Diego Luna is once again on fire as Cassian Andor

“Andor” also sets itself apart through its characters, which feel notably more fleshed out than in previous Star Wars shows. This is aided by the slow-burn style of the episodes, with the first two being able to take their time to give these characters depth and nuance. The early antagonists of the show are not just faceless Imperial soldiers, allowing the enemy to have faces and names and personalities. Cassian Andor is clearly our protagonist and has an aura of mystery that’s only just started to get pulled back. Brief flashbacks showing his childhood establish why he’s searching for his long-lost sister with glimpses into a beautiful tribal culture that I hope “Andor” will explore more. Surprisingly, his adopted mother, played by Fiona Shaw,  is one of my favorite characters so far. She shows concern for Andor and the path he’s going down as well as strength and love for her family and her people.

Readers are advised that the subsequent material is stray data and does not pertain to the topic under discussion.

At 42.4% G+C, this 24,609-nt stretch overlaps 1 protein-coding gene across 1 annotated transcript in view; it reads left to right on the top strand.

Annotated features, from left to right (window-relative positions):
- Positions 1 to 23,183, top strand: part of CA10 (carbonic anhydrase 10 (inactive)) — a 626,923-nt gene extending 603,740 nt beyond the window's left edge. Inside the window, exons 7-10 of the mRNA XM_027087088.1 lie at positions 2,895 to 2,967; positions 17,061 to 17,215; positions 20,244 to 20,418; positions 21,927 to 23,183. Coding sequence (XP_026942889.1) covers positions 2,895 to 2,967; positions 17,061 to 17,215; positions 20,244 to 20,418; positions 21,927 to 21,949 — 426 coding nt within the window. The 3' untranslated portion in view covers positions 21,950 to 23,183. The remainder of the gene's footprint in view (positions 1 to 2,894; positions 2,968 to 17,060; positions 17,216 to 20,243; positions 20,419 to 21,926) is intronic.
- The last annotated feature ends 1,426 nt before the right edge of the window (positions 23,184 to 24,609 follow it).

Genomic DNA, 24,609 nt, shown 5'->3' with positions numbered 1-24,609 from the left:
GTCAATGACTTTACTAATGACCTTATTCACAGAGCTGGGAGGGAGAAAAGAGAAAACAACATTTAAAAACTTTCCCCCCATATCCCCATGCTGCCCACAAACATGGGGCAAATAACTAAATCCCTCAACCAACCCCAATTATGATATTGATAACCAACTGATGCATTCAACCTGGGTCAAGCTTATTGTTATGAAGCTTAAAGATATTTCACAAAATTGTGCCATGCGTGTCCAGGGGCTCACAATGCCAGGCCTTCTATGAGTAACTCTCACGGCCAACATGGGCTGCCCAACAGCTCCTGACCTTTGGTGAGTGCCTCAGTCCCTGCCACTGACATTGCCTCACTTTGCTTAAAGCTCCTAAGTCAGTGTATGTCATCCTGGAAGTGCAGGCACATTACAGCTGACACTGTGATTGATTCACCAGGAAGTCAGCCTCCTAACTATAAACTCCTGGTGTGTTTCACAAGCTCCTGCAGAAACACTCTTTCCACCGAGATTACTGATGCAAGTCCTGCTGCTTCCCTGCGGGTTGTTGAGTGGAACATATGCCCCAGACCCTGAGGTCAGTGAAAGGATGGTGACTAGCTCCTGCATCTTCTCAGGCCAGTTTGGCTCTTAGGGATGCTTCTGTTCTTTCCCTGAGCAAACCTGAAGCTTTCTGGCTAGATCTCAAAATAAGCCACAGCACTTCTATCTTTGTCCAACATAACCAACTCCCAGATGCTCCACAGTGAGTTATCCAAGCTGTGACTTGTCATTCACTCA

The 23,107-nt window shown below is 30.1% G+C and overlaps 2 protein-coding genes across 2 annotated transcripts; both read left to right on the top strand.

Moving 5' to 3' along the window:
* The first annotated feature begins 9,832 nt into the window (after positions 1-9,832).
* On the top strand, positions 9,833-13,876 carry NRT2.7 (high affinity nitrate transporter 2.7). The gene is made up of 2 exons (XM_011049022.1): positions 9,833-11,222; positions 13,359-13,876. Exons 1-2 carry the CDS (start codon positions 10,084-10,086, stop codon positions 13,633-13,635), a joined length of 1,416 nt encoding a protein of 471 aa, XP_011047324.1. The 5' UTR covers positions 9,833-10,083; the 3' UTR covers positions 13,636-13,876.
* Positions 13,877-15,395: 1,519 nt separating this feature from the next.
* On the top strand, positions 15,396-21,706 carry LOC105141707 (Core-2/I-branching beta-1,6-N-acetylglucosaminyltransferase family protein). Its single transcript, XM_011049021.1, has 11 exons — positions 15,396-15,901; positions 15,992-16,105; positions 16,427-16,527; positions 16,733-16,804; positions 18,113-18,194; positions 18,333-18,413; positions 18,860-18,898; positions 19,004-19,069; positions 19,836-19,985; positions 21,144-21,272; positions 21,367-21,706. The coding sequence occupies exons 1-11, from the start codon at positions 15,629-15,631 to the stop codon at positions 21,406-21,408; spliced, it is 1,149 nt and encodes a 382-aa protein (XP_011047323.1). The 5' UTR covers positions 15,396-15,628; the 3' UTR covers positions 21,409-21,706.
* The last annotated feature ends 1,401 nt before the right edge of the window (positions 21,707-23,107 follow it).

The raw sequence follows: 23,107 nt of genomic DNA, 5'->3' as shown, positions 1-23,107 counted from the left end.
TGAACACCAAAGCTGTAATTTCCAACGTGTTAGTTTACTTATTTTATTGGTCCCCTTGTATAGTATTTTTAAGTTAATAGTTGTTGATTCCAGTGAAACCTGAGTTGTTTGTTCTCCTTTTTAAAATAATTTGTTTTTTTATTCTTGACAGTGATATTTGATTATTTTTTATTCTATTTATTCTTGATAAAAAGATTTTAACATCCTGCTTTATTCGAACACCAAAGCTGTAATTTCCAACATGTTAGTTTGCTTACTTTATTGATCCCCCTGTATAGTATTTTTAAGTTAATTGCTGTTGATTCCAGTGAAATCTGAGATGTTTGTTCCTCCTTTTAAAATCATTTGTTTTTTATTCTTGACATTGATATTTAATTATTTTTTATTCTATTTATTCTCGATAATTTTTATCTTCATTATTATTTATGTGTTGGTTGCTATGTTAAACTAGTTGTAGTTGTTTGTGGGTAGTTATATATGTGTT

Episode three takes what the first two episodes set up – an interesting world and characters with depth – and gives one of the biggest payoffs I’ve seen in this franchise, despite its relatively low stakes. This episode also introduces the next big player, a mysterious benefactor named Luthen (Stellar Skarsgard), who recruits Cassian to join a revolution movement, and the new dynamic he brings sets the episode on fire. The Preox-Morlana finally acts, charging Cassian for the murder of one of their officers, shoving Ferrix into chaos. Cassian is forced to ally with Luthen to escape the chaos, going head-to-head with security forces for their very survival. This is how “Andor” shows a new kind of “Star Wars:” one that isn’t concerned with Jedi and a chosen one to save the galaxy, but one with lower stakes that are personal and important to characters. It gives a level of deep connection to “Andor” which has been missing from “Star Wars” for a long time.

Glimpses into Andor’s past have been an unexpected highlight of the premiere.